الرئيسية » هاني المصري »   26 أيار 2016

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SISSI MAKES A MOVE
هاني المصري

"Suddenly, and without any preliminaries, Egyptian President 'Abdelfattah as-Sissi proposed an initiative that begins with inter-Palestinian [Fatah/Hamas] reconciliation as a prelude to achieving a Palestinian/Israeli peace agreement that paves the way for profound changes in the region and transforms the cold Egyptian/Israeli peace treaty into a warm treaty," writes Hani al-Masri in the leading Palestinian daily al-Ayyam.

Sissi did not clarify the content of his initiative. But it was accompanied by statements about the situation in Israel, which he called on to comply with the requirements of peace. This was a signal that was explained as reflecting his hopes for some change in the ruling [Israeli] coalition that would permit the initiative to be launched.

After Sissi's speech, numerous Israeli sources agreed that this initiative did not arise from a vacuum, but was the result of an effort in which many parties took part. These include Tony Blair, who visited both Egypt and Israel a number of times for this purpose. They also include visits to Cairo by Binyamin Netanyahu's advisor, Yitzhak Molcho. Meanwhile, work was underway to bring the ‘Zionist Union’ [Labor] Party led by Yitzhak Herzog into the cabinet. The aim was to soften the government's extremism and enable it to take part in pursuing the French initiative that Netanyahu had already rejected, in return for agreeing on the preconditions and terms of reference of the peace process that concerted efforts are underway to revive.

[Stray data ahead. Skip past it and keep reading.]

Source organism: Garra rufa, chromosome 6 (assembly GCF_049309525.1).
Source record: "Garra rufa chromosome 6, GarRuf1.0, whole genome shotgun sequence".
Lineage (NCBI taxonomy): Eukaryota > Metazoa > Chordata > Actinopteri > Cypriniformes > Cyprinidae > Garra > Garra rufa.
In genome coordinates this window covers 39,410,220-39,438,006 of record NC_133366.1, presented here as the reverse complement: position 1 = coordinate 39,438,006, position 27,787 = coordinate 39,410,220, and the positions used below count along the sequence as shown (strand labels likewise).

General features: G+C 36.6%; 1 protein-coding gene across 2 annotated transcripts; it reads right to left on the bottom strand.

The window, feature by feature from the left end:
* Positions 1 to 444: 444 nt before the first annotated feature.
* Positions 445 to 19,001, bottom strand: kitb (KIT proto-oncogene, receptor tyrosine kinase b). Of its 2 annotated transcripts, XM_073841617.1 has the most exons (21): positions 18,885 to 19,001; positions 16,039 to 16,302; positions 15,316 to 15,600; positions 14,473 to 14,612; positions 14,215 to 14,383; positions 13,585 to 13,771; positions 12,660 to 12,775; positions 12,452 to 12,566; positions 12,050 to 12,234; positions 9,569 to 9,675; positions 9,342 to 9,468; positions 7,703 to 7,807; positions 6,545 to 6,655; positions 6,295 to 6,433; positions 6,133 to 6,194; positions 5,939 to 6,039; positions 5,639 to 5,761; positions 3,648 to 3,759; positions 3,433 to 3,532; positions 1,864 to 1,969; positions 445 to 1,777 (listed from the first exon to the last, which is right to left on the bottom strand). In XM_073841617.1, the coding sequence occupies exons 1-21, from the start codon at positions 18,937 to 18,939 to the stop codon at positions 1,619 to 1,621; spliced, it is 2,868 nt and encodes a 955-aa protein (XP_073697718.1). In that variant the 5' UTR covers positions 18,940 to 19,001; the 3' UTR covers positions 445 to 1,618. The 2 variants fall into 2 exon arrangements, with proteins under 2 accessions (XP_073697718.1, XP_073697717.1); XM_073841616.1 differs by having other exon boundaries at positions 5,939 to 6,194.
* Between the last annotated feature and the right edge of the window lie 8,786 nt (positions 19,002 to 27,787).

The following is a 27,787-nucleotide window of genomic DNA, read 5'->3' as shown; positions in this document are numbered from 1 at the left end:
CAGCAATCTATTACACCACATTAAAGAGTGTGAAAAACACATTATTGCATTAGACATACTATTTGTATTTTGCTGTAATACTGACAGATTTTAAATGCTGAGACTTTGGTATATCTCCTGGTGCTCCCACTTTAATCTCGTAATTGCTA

But instead of bringing the Zionist Union and Herzog into the cabinet, the extremist Avigdor Lieberman – notorious for his statements about 'destroying the High [Aswan] Dam in Egypt,' and 'flattening the Gaza Strip’– was brought in. This occurred after [former] Israeli defense minister Moshe Ya’alon was driven to resign – even though he has advocated ‘searing the Palestinians' consciousness’ so as to acknowledge that they are defeated’, and has obstinately opposed the establishment of a Palestinian state. This was intended as a punishment for certain professional and moral stances that he has expressed directly or defended; for example, his defense of the Israeli deputy chief of staff's likening what is happening in Israel to what happened in Nazi Germany before Hitler's rise.

Netanyahu squandered a historic opportunity, as Herzog said, who also described his behavior as crazy. And by adding Lieberman to his cabinet, in fact, Netanyahu has slapped all the mediators and those trying to save what remains of the two-state solution in the face, including Sissi, placing them in a very awkward position. For how can the Egyptian president pursue his initiative now that the most extreme right wing and religious elements in Israel have gained the upper hand?